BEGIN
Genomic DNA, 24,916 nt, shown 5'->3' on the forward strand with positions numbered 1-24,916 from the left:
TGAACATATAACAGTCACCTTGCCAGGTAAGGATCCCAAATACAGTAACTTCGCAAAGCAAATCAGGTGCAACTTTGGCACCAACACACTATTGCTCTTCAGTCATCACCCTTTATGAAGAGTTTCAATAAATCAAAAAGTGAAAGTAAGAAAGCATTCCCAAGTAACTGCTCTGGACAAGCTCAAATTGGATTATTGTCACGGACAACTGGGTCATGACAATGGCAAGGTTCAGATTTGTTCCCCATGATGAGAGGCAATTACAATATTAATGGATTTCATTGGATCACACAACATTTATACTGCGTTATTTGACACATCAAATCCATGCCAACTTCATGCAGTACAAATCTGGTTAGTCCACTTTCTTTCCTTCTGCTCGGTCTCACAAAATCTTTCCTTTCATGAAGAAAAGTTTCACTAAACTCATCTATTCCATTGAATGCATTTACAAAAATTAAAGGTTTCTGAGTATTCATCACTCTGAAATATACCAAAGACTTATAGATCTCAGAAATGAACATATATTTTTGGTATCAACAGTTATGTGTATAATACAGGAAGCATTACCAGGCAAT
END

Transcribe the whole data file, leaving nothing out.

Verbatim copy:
Genomic DNA, 24,916 nt, shown 5'->3' on the forward strand with positions numbered 1-24,916 from the left:
TGAACATATAACAGTCACCTTGCCAGGTAAGGATCCCAAATACAGTAACTTCGCAAAGCAAATCAGGTGCAACTTTGGCACCAACACACTATTGCTCTTCAGTCATCACCCTTTATGAAGAGTTTCAATAAATCAAAAAGTGAAAGTAAGAAAGCATTCCCAAGTAACTGCTCTGGACAAGCTCAAATTGGATTATTGTCACGGACAACTGGGTCATGACAATGGCAAGGTTCAGATTTGTTCCCCATGATGAGAGGCAATTACAATATTAATGGATTTCATTGGATCACACAACATTTATACTGCGTTATTTGACACATCAAATCCATGCCAACTTCATGCAGTACAAATCTGGTTAGTCCACTTTCTTTCCTTCTGCTCGGTCTCACAAAATCTTTCCTTTCATGAAGAAAAGTTTCACTAAACTCATCTATTCCATTGAATGCATTTACAAAAATTAAAGGTTTCTGAGTATTCATCACTCTGAAATATACCAAAGACTTATAGATCTCAGAAATGAACATATATTTTTGGTATCAACAGTTATGTGTATAATACAGGAAGCATTACCAGGCAAT